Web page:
83 likes · flag

Sign into Goodreads to see if any of your friends have read The Time Traveler's Wife.
Sign In »

Reading Progress

04/07/2016 marked as: read

Comments (showing 1-7 of 7) (7 new)

dateDown arrow    newest »

message 1: by Deborah (last edited Aug 25, 2016 12:09PM) (new) - rated it 5 stars

Deborah I agree with you - I still had to give it a five because it was so engrossing, but the ending left me feeling very disappointed. I don't want to say more because I don't want to spoil it, but grrrrrrrrrrrrrrrrrrrr.

Alya I felt the same way about henry's death. I didn't have time to "mourn" him - and to tell you the truth I really wanted to! I got emotionally attached to the guy and after reading the first quarter of the book, I started to develop pity and genuine compassion for this guy who must feel really exhausted from all that time-travel. And having to end up in places and situations no one would ever want.

When I first read that he lost his legs, I was, like, WHAT?? NO WAY! This can't possibly be the end because its ridiculous. But when I got to the part where he dies, i found out the significance of that event.

Melisa i agree as well. i also would have liked more on clare... i recognize that waiting is a major (if not the major) theme of the book, but i wanted her to have a life while waiting for that last visit.
but ultimately the story was simply beautiful.

message 4: by Jason (new)

Jason can you expound more on the biology of time?

message 5: by Kirstin (last edited Jul 21, 2009 08:13AM) (new) - rated it 5 stars

Kirstin I agree with Melisa. It's not Henry's fate that's so depressing - he was doomed from the start and it's amazing that he lasted as long as he did - it's Clare's. Waiting is one thing. Lifelong depression to the point that you can't even be happy for your daughter's sake is another. After Clare's extreme determination to have a child, I felt she ended up robbing Alba of both her mother and father. I loved the book, but Clare's ending was absolutely terrible.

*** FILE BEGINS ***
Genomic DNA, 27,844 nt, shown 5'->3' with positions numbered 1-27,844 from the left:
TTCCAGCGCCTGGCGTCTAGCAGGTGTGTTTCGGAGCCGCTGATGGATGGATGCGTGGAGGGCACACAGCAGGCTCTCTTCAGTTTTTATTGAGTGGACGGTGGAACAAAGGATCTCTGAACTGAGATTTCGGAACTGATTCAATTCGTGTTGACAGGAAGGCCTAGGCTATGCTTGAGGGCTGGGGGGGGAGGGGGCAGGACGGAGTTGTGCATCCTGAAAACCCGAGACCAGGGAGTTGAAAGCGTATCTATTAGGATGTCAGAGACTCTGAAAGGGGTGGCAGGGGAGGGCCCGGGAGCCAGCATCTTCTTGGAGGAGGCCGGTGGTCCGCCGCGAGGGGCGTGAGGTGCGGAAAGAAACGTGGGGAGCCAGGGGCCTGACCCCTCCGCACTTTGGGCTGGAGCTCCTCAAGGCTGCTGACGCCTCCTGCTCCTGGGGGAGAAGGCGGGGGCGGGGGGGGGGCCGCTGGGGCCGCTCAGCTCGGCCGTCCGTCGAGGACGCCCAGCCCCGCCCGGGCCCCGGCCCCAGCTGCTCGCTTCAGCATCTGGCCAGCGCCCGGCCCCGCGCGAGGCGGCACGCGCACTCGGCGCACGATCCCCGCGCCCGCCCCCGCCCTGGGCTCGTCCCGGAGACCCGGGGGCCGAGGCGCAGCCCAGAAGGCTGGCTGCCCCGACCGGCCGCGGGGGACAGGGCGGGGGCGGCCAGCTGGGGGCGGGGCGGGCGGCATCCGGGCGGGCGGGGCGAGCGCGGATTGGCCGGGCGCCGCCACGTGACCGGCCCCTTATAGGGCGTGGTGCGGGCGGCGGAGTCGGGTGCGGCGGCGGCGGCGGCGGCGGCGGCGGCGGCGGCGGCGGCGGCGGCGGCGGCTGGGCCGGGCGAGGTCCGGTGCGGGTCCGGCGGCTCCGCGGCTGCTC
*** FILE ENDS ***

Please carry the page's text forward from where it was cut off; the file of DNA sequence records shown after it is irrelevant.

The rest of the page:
Greg Exactly my thoughts. Take the message of the first majority of the book ("use the time you have to love"), then chuck it out the window when Henry starts to deteriorate. It's fine to read about the character getting repeatedly beaten by life, but what makes it bad is that she stopped writing the love in their relationship at the same time. The characters didn't do anything to cope, they just got into fights and resigned themselves to fate instead. Dealing with "old age" physical problems is not a joy, but if you have a caring partner, things are much easer.

Elisabeth I felt he had to die once he lost his legs because he couldn't survive time travel without them. I felt that was a foreshadowing of what was to come (his immanent death). I also was surprised at how he died. I liked how the author alluded to it in the middle of the book, then "wham!" he dies in the end and that put two pieces of the puzzle together nicely, and it made that middle part more significant.

back to top